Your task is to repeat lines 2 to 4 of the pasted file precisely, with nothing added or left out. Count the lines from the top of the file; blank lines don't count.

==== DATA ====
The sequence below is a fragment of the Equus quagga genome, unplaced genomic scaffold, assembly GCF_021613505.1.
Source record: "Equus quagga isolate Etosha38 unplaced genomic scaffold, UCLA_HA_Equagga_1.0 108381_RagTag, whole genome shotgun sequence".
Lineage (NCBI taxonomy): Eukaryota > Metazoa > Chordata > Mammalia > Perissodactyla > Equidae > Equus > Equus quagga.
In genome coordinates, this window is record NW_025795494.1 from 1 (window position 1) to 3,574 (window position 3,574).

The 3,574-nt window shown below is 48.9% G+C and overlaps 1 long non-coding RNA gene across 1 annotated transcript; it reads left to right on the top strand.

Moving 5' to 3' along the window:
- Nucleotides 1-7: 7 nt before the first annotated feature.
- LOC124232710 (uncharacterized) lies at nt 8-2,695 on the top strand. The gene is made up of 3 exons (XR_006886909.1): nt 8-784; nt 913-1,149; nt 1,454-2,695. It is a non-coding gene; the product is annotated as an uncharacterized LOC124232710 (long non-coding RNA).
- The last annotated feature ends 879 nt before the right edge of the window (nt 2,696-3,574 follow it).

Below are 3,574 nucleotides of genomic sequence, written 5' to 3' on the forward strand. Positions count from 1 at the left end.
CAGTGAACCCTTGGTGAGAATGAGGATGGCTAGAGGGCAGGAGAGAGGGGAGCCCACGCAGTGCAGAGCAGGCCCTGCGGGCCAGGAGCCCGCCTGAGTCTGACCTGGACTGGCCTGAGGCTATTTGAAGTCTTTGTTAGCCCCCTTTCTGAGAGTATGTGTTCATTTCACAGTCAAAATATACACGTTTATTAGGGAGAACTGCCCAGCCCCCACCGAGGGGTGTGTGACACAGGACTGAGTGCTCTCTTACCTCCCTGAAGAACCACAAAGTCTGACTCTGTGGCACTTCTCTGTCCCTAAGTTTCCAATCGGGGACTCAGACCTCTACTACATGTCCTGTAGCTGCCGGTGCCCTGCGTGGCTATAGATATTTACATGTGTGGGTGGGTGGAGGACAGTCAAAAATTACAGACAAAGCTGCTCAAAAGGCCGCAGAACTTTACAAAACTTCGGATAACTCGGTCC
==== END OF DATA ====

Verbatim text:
Source record: "Equus quagga isolate Etosha38 unplaced genomic scaffold, UCLA_HA_Equagga_1.0 108381_RagTag, whole genome shotgun sequence".
Lineage (NCBI taxonomy): Eukaryota > Metazoa > Chordata > Mammalia > Perissodactyla > Equidae > Equus > Equus quagga.
In genome coordinates, this window is record NW_025795494.1 from 1 (window position 1) to 3,574 (window position 3,574).